US gives way on Nato for Georgia and Ukraine - FT
After opposition from some of the alliance’s European members
Condoleezza Rice, the US secretary of state, on Wednesday pulled back from the country’s goal of putting Georgia and Ukraine in Nato’s membership action plan (MAP) after opposition from some of the alliance’s European members, The Financial Times reported.
MAP status for Georgia and Ukraine – often seen as a staging post to joining the alliance – was a high-profile goal for President George W. Bush at Nato’s Bucharest summit in April, but the US was unable to win the backing of some countries, such as France and Germany.
Instead, the summit made a broader, less specific declaration that “these countries will become members of Nato” and gave foreign ministers the authority to decide on the two countries’ MAP applications at a meeting next week.
However, US officials have recently conceded that they had no hope of winning consensus support for giving Kiev and Tbilisi the green light at next week’s meeting.
“We believe that the Nato-Georgia Commission and the Nato-Ukraine Commission can be the bodies with which we intensify our dialogue and our activities,” Ms Rice said at a press conference on Wednesday, referring to two consultative bodies that meet at Nato’s Brussels headquarters. “And, therefore, there does not need at this point in time to be any discussion of MAP.”
The US decision not to proceed with the debate about giving the two countries MAP status smooths the way for president-elect Barack Obama’s first Nato summit in April next year.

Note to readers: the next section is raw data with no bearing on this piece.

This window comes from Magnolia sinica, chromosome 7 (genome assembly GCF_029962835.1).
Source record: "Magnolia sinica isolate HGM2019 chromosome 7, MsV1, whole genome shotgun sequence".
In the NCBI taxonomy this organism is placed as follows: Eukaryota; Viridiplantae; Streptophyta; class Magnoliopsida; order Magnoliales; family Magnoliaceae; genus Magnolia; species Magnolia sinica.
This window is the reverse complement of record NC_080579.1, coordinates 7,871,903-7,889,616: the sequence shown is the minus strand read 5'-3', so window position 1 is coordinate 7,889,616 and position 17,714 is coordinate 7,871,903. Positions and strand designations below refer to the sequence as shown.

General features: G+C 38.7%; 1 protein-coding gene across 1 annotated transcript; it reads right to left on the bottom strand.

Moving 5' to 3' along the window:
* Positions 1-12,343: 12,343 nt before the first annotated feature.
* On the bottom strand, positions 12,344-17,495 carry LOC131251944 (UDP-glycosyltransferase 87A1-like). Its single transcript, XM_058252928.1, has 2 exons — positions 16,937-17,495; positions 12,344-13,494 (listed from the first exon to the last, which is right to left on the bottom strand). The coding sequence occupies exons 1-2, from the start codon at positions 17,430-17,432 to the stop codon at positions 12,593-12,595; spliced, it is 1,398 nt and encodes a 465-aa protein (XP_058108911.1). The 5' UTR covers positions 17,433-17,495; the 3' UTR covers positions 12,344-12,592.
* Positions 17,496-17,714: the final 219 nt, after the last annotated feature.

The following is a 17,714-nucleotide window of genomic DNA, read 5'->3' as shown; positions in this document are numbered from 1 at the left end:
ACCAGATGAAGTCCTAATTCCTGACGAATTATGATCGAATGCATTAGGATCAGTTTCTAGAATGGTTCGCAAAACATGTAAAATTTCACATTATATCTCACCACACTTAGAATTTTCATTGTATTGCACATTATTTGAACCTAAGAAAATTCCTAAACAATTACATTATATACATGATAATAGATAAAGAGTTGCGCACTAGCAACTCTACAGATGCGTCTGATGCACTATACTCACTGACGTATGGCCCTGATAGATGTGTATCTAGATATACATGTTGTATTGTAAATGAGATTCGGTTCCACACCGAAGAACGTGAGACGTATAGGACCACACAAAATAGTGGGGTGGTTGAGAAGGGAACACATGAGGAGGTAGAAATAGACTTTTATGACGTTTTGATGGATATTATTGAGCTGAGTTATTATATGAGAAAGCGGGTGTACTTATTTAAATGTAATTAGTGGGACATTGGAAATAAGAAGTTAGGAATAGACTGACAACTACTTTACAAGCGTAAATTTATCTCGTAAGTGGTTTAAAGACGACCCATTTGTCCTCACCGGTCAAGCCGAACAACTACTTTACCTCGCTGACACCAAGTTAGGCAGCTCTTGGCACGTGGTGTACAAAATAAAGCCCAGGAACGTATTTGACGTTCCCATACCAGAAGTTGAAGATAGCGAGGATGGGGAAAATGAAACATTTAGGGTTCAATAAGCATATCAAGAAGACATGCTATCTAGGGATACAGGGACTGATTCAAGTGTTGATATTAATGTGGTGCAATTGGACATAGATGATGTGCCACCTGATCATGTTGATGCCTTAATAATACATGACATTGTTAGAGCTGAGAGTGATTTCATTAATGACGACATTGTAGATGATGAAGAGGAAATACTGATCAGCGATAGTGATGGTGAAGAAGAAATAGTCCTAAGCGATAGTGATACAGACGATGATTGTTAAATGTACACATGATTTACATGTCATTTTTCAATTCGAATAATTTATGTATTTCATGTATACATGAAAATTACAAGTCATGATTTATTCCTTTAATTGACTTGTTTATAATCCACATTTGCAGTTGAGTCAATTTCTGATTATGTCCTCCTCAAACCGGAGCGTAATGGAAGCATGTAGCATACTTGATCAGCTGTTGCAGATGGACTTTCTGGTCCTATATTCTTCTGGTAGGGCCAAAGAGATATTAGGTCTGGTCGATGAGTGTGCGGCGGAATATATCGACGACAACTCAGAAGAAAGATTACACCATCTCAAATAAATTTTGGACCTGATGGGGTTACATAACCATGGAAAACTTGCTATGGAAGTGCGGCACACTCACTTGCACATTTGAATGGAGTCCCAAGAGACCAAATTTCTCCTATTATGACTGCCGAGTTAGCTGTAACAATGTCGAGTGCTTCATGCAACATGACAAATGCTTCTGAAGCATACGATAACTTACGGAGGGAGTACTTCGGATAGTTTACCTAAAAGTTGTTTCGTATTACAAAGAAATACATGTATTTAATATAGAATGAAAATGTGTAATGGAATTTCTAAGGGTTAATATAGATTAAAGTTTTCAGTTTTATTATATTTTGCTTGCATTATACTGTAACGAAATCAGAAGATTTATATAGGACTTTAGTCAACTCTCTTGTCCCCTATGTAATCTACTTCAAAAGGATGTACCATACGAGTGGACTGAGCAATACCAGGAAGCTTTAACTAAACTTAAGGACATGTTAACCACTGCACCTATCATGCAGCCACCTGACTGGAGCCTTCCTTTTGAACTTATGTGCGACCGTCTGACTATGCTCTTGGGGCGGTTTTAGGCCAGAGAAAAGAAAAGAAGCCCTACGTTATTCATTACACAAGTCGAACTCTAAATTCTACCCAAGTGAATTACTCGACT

Mr Obama supports MAP for both countries, but faced difficult obstacles in overcoming European concerns at the summit, to be held in France and Germany. Now he is likely to find it easier to focus on his main demand on his Nato partners – more support for the alliance’s operations in Afghanistan.
Some European diplomats have argued that once MAP status was granted pressure would mount to admit Georgia and Ukraine into the alliance during the next few years – a prospect they wished to avoid.
In particular, French and German officials have frequently voiced doubts about whether Nato could effectively defend Georgia and have indicated nervousness about the allegedly impetuous leadership of Mikheil Saakashvili, the country’s president – worries that only intensified after the Georgia-Russia war last August.
While countries such as Poland and the Baltic states have championed the entry of both Georgia and Ukraine, French and German officials have on occasion expressed sympathy for Russia’s complaint that it is being “encircled” by Nato expansion.
The US is eager to avoid any impression that Nato’s discussion of MAP is influenced by Moscow’s virulent opposition to either former Soviet state joining the alliance.
Ms Rice referred to what she called a British idea that Nato focus on alternatives to MAP to fulfil the Bucharest summit’s promise of full Nato membership for both countries.